• Jones 5.3.1

        Isn’t that the difference between being in power and not being in power? It should give an indication of who is really calling the shots.

        • Colonial Rawshark 5.3.1.1

          Good observation. Even when the political Left is “in power” how much power is it really in. And even when the Right is “out of power” one notices that they still exercise plenty of power.

      • Richard McGrath 5.3.2

        It’s the MPs that bring in law changes, and they all love their perks and hate paying more tax.

    • Atiawa 5.4

      Isn’t it incredible how we have come full circle with child labour. The only difference nowadays is that instead of cleaning chimneys, school kids are working after school & Saturdays and Sundays at your local supermarket to support themselves or the household income.
      During the 60’s & 70’s we had after school jobs but invariably the money earned was used to purchase something for ourselves that we could otherwise not expect to have.
      I suppose the luck of being born a baby boomer continues.

  6. freedom 6

    Maybe a recent UK Minister of State for Trade and Investment can help answer some questions http://www.theguardian.com/business/2015/feb/09/margaret-hodge-accuses-ex-chairman-lord-stephen-green-over-hsbc-files

    It does seem like he was in a position to know a few things about HSBC’s endeavours
    https://www.gov.uk/government/people/lord-green-of-hurstpierpoint 2011-2013

  7. Colonial Rawshark 7

    Two points:

    1) All the large investment banks are doing exactly the same as HSBC. HSBC got fingered because it is not one of the core US investment banks.

    2) HSBC helped launder billions in Mexican and Columbian drug cartel money. These bankers are corporate accessories to death and misery.

    Some additional detail from Zero Hedge:

    http://www.zerohedge.com/news/2015-02-09/if-your-name-list-prepare-be-audited-or-worse

    • Jones 7.1

      I am sure we can expect to see more of this in the future. With the BNP Paribas fine last year and the MF Global heist by JP Morgan in 2011, I wonder if these are the small beginnings of a shakedown in the financial sector by the TBTF Wall St behemoths. I have no doubts they are angling for more banks (and nations) to fold so they can continue to asset-grab in their desperate pursuit of solvency.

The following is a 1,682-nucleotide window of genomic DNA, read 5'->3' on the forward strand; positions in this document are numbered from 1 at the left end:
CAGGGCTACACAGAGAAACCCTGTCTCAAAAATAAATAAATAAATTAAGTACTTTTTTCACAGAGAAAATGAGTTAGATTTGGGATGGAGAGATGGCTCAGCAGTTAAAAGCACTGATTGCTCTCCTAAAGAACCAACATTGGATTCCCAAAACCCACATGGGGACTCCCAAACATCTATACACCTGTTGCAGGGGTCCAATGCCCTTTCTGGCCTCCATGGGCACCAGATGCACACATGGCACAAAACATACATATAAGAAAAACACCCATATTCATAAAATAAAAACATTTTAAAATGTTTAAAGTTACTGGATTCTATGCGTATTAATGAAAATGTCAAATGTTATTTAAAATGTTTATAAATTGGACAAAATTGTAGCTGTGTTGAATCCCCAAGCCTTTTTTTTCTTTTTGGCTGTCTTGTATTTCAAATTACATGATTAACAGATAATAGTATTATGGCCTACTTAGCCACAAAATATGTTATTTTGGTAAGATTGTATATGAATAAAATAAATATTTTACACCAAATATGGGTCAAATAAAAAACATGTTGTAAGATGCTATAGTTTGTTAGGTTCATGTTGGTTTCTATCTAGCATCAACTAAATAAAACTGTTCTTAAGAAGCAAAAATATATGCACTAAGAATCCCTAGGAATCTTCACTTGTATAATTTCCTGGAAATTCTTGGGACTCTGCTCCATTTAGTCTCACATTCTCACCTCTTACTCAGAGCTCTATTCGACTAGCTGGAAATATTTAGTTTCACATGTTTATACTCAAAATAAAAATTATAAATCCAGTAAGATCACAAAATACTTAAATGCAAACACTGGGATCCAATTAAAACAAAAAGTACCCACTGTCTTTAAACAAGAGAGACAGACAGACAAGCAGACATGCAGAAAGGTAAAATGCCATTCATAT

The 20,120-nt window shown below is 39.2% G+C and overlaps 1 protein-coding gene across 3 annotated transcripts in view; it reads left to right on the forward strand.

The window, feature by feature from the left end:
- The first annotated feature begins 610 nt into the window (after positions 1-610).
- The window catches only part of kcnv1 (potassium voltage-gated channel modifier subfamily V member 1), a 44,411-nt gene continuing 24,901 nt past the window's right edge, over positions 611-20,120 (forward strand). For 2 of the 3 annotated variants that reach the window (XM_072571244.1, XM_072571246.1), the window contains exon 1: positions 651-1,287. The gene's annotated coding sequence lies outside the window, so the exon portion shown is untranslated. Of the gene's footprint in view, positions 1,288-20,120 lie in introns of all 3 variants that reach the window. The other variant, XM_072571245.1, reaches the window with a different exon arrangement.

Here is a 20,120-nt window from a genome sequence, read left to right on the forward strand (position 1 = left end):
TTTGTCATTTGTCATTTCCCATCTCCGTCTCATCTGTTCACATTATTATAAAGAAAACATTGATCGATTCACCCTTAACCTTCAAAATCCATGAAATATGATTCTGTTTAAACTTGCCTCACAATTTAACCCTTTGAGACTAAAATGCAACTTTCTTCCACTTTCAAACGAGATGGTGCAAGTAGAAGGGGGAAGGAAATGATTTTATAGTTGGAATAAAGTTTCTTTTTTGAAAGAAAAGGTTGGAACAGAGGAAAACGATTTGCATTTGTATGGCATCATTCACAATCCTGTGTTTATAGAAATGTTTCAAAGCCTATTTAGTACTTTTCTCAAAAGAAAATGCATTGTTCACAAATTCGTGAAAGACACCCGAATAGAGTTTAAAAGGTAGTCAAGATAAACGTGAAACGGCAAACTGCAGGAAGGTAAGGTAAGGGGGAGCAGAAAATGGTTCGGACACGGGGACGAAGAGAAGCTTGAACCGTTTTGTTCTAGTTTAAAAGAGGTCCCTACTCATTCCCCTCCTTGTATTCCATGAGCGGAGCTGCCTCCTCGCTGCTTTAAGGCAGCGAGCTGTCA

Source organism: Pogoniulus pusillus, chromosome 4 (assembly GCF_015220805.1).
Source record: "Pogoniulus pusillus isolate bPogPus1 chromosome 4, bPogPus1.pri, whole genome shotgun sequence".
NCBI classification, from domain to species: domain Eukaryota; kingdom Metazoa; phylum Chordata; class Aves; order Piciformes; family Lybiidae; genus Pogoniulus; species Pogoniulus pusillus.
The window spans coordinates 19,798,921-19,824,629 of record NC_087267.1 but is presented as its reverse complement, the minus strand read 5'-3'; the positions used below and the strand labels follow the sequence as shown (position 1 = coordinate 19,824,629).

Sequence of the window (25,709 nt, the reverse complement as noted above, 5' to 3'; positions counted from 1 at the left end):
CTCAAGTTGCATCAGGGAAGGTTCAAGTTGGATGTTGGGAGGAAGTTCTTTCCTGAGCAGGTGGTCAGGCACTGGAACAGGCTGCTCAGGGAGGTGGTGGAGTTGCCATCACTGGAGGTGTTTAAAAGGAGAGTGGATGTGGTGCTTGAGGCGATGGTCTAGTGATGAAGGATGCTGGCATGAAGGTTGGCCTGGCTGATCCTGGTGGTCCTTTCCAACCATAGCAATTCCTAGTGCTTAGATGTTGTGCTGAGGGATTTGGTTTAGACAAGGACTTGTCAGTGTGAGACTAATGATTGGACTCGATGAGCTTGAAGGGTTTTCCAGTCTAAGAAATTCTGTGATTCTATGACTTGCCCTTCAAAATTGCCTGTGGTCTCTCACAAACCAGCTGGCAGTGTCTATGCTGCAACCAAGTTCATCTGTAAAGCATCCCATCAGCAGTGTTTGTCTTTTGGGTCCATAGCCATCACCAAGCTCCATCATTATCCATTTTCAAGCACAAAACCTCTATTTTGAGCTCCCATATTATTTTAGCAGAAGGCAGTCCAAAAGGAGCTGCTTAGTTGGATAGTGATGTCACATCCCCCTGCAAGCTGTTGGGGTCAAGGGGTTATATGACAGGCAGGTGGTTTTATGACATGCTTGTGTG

Closer to home, the sales of our power generators and now state houses are local example of these asset-grabs. The banks will be in there somewhere. Throw in the fact that John Key used to head the FX Committee for the NY Fed, he meets with Lloyd “Doing God’s Work” Blankfein of Goldman Sachs whenever he’s in NY, and Goldman Sachs have a legacy of seeding technocrats in Governments around the world. It should be pretty clear to all who John Key is still working for.

      They really are merchants of death and misery.

      • Colonial Rawshark 7.1.1

        Very well paid merchants too, which allows many of the participants to turn a blind eye to the role they are playing in the bigger picture.

        And you make a good point – just like the over-extended Roman Empire, these financial institutions will fall over if they don’t keep consuming, expropriating and expanding.

      • The Murphey 7.1.2

        Quite correct Jones the pray item is everything not currently under banker control

        The consolidation will continue and gather pace as the cannibalism exerts exponentially negative impacts on humanity and our life support system planet earth

        The power behind the world of finance is the epicentre for negative energy

        The question is ‘ when and how does it end ‘

      • thechangeling 7.1.3

        That’s pretty damning stuff. Just have to join the dots in a simple way and find a good clear medium to get the message across and maybe all New Zealanders will finally understand why Key is so very corrupt and has to go to purgatory for his sins for eternity.

  8. adam 8

    The difference between us and the Greeks – The Greeks, go out to the streets and break things. We however, cry into our cuppa.

  9. tricledrown 9

    CR a good percentage of the $100 billion Bill English had borrowed is this money.
    So we are accesaries to corrupt banking practices.
    These banks were up to all sorts of ponzi schemes,corrupt loan practices,libor,insider trading etc etc.
    Virtually none of the players have been charged with any offence.
    That is those in power are in their pockets very deep.
    Tories have recieved hundreds of thousands in campaign funds.
    Like wise Greek politicians no doubt NZ politicians are on the pay roll.
    Even after all their crimes money lost on the international Casino markets.